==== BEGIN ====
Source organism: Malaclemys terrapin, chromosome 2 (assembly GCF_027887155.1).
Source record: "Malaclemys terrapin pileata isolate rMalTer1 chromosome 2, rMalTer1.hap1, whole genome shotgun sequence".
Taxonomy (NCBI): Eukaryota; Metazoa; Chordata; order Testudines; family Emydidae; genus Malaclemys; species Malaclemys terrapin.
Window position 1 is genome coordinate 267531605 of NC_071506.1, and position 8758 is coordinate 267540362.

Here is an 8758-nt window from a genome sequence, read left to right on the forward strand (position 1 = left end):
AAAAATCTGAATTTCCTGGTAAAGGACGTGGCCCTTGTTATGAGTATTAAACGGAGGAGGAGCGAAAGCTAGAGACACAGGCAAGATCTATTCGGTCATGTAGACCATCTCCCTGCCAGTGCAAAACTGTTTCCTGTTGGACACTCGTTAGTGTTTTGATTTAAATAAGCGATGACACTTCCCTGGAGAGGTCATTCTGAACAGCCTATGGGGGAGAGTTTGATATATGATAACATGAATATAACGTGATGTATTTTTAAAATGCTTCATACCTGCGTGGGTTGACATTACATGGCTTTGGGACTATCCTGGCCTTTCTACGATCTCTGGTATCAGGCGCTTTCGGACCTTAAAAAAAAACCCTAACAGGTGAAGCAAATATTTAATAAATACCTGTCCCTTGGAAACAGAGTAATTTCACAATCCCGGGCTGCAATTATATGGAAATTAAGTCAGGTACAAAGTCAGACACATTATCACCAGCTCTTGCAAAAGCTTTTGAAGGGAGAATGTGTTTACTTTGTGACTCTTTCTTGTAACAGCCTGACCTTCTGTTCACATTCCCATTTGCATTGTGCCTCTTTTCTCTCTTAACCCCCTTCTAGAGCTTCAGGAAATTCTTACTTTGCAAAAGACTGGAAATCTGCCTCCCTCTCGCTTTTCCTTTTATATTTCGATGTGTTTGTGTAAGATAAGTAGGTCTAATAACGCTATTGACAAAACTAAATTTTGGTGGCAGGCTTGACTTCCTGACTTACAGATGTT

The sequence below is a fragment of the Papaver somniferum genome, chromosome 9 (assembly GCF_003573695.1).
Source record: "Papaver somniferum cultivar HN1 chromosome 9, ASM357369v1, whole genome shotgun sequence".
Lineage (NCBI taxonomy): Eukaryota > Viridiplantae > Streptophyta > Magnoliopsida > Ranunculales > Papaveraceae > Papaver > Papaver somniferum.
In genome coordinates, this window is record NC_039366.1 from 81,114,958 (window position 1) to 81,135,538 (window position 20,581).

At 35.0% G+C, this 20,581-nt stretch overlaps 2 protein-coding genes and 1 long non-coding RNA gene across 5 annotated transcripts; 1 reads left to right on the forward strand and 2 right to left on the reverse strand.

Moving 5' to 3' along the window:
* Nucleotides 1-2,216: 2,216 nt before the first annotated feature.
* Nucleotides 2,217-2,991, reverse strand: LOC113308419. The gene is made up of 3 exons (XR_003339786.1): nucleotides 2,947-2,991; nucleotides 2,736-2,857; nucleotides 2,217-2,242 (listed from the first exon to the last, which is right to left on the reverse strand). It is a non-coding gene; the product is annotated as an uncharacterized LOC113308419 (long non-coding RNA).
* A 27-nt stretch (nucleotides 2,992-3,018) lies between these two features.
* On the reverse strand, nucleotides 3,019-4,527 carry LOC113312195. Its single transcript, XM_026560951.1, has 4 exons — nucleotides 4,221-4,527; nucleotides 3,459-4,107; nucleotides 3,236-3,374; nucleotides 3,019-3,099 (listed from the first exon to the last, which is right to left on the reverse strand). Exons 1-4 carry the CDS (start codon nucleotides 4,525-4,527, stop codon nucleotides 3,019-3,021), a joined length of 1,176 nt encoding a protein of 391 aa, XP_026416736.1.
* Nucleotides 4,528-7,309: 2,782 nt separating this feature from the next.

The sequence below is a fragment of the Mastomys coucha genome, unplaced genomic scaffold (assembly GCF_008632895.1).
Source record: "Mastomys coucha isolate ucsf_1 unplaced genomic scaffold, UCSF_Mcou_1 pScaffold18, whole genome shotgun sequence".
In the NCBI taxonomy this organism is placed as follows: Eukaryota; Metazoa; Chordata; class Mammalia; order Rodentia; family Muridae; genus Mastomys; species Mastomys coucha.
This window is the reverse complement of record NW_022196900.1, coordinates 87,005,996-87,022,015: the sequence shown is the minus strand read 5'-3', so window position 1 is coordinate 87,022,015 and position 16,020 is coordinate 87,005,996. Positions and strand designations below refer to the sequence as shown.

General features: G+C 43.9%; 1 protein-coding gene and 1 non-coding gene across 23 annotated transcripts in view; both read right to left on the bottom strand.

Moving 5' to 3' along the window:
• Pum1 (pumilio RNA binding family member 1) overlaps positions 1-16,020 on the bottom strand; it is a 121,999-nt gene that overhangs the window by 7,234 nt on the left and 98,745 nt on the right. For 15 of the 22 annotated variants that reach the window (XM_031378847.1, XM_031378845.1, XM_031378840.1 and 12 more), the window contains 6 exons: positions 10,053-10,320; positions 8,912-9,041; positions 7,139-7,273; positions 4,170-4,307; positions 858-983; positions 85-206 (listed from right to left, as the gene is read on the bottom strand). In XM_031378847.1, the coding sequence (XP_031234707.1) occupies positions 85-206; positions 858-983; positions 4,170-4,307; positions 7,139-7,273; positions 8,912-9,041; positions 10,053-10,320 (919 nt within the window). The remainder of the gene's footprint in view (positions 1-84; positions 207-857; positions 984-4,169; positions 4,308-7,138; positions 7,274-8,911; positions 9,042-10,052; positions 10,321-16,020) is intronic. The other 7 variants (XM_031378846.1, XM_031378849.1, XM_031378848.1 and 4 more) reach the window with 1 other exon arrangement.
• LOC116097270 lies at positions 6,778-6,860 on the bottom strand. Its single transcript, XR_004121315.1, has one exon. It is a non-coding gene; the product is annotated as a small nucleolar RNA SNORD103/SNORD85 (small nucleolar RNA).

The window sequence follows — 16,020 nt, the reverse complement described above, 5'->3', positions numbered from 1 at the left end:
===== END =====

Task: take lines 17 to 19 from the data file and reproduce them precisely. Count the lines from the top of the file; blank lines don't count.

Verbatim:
* Nucleotides 4,528-7,309: 2,782 nt separating this feature from the next.

The sequence below is a fragment of the Mastomys coucha genome, unplaced genomic scaffold (assembly GCF_008632895.1).
Source record: "Mastomys coucha isolate ucsf_1 unplaced genomic scaffold, UCSF_Mcou_1 pScaffold18, whole genome shotgun sequence".